By Chris Frevert, Managing Director
It’s no secret the oil price downturn is changing the face of our industry. The early summer WTI head-fake above $60 provided some temporary optimism but, as prices settle in the $40’s, questions remain surrounding continued pressures felt by service providers and what is being done to weather the storm.
As an investment banking firm specializing in energy services, we find ourselves uniquely positioned to learn from all types of companies across the value chain and share our knowledge with the hope of supporting the industry through, and as we emerge from, this downturn.
To learn what your colleagues were experiencing, Citadel Advisory Group conducted a follow-up survey in August to over 500 owners and C-level executives of privately-held US energy service companies. When the first survey was conducted in February 2015 there was still a group of service companies (nearly 8%) that had not felt the effects of the downturn. By mid-year, all respondents had seen pricing decreases and nearly 60% expected more to come. A similar trend was seen in work volume.
Since January 2015, almost half of oilfield service company owners have seen work volumes decrease by more than 25% and nearly 60% are bracing for further reductions. Over 75% of respondents have reduced rates by over 10%, and nearly 60% anticipate further rate reductions as the industry attempts to counter falling oil prices.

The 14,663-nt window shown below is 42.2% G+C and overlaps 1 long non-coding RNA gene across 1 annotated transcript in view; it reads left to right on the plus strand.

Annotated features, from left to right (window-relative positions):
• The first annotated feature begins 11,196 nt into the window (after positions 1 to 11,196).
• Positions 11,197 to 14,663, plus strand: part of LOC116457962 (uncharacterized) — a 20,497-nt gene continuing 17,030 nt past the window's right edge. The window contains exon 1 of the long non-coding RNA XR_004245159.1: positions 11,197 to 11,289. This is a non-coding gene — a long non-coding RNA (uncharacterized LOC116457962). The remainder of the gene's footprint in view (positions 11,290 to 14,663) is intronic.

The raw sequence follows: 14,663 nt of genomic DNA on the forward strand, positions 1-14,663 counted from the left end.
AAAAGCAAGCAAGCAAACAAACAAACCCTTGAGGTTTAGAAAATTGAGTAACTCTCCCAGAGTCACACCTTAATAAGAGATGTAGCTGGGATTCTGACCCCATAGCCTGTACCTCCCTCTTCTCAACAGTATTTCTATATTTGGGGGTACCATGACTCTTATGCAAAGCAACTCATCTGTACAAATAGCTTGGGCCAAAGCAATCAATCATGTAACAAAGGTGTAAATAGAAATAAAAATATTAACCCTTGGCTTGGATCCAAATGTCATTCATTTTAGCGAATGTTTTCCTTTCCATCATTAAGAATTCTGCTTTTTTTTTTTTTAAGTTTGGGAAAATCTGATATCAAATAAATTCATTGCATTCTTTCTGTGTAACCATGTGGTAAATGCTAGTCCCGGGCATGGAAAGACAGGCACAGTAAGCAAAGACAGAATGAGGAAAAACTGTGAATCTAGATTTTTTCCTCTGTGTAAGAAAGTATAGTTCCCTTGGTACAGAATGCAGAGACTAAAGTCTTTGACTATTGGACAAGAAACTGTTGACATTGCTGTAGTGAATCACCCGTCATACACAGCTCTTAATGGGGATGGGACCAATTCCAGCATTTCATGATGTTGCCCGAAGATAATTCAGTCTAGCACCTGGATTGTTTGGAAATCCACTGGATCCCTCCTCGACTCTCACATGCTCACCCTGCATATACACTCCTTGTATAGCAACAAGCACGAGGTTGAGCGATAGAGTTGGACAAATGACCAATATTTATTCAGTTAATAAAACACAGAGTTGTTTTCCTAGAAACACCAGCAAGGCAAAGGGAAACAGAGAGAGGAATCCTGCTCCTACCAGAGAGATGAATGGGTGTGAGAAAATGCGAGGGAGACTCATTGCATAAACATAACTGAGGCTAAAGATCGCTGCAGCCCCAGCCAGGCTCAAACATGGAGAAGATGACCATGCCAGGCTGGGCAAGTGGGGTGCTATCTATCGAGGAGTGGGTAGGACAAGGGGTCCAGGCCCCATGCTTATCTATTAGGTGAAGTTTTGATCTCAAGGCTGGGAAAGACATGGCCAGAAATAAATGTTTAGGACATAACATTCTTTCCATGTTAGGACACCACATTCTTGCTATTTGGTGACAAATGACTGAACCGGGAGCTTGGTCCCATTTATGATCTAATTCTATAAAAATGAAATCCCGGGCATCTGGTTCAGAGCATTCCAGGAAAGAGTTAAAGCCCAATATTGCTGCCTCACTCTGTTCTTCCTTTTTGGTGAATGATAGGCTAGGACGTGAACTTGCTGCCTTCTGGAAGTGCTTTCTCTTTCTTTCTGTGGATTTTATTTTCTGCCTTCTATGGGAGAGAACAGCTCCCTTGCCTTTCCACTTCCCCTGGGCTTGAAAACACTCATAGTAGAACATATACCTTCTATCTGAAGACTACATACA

As with the first survey Citadel conducted, approximately 70% of the respondents have been in business for more than 10 years. Most of these folks have been here before and have the knowledge and determination to ride this out.
One question we asked was “In your opinion, where do you anticipate the price of WTI to be on December 31, 2015?” Over 80% of respondents believe the price will be less than $55 per barrel, a somber contrast to responses in Q1 when the majority anticipated prices over $56 per barrel. Oil was trading at $45 at the close of the survey period. Any optimism that oil will make any meaningful recovery by year-end seems to be fading quickly for those in the trenches.
In addition to questions about company demographics such as basin focus, revenue, and workforce size, our survey also assessed company-driven cost reduction strategies and the end result of price reduction negotiations.